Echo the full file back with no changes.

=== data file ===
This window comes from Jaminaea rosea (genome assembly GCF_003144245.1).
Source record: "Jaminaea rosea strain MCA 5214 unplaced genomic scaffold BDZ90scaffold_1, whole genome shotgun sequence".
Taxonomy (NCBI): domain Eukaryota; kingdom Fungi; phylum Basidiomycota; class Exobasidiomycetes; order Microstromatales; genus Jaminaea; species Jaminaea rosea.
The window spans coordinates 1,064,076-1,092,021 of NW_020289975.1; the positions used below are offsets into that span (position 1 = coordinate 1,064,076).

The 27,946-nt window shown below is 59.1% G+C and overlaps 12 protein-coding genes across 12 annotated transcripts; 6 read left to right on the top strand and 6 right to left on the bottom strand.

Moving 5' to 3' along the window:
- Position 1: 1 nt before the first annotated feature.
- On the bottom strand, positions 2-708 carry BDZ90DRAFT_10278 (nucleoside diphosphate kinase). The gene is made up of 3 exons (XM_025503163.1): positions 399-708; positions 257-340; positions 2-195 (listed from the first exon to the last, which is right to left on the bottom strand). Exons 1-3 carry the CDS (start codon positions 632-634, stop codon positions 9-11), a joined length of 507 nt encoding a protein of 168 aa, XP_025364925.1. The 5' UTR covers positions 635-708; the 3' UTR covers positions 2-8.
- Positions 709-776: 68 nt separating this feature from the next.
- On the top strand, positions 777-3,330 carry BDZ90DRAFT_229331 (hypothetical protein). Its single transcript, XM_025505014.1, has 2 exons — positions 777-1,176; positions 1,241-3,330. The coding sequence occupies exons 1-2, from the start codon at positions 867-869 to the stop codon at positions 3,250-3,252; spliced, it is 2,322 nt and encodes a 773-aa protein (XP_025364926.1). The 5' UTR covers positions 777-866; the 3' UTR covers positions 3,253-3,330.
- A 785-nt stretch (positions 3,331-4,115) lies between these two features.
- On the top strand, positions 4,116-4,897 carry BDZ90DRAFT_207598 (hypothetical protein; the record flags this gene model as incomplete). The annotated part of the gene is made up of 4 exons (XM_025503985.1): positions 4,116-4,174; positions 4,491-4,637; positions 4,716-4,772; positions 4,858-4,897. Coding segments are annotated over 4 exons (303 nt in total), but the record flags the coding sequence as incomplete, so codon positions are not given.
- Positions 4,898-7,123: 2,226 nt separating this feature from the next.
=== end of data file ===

This window comes from Jaminaea rosea (genome assembly GCF_003144245.1).
Source record: "Jaminaea rosea strain MCA 5214 unplaced genomic scaffold BDZ90scaffold_1, whole genome shotgun sequence".
Taxonomy (NCBI): domain Eukaryota; kingdom Fungi; phylum Basidiomycota; class Exobasidiomycetes; order Microstromatales; genus Jaminaea; species Jaminaea rosea.
The window spans coordinates 1,064,076-1,092,021 of NW_020289975.1; the positions used below are offsets into that span (position 1 = coordinate 1,064,076).

The 27,946-nt window shown below is 59.1% G+C and overlaps 12 protein-coding genes across 12 annotated transcripts; 6 read left to right on the top strand and 6 right to left on the bottom strand.

Moving 5' to 3' along the window:
- Position 1: 1 nt before the first annotated feature.
- On the bottom strand, positions 2-708 carry BDZ90DRAFT_10278 (nucleoside diphosphate kinase). The gene is made up of 3 exons (XM_025503163.1): positions 399-708; positions 257-340; positions 2-195 (listed from the first exon to the last, which is right to left on the bottom strand). Exons 1-3 carry the CDS (start codon positions 632-634, stop codon positions 9-11), a joined length of 507 nt encoding a protein of 168 aa, XP_025364925.1. The 5' UTR covers positions 635-708; the 3' UTR covers positions 2-8.
- Positions 709-776: 68 nt separating this feature from the next.
- On the top strand, positions 777-3,330 carry BDZ90DRAFT_229331 (hypothetical protein). Its single transcript, XM_025505014.1, has 2 exons — positions 777-1,176; positions 1,241-3,330. The coding sequence occupies exons 1-2, from the start codon at positions 867-869 to the stop codon at positions 3,250-3,252; spliced, it is 2,322 nt and encodes a 773-aa protein (XP_025364926.1). The 5' UTR covers positions 777-866; the 3' UTR covers positions 3,253-3,330.
- A 785-nt stretch (positions 3,331-4,115) lies between these two features.
- On the top strand, positions 4,116-4,897 carry BDZ90DRAFT_207598 (hypothetical protein; the record flags this gene model as incomplete). The annotated part of the gene is made up of 4 exons (XM_025503985.1): positions 4,116-4,174; positions 4,491-4,637; positions 4,716-4,772; positions 4,858-4,897. Coding segments are annotated over 4 exons (303 nt in total), but the record flags the coding sequence as incomplete, so codon positions are not given.
- Positions 4,898-7,123: 2,226 nt separating this feature from the next.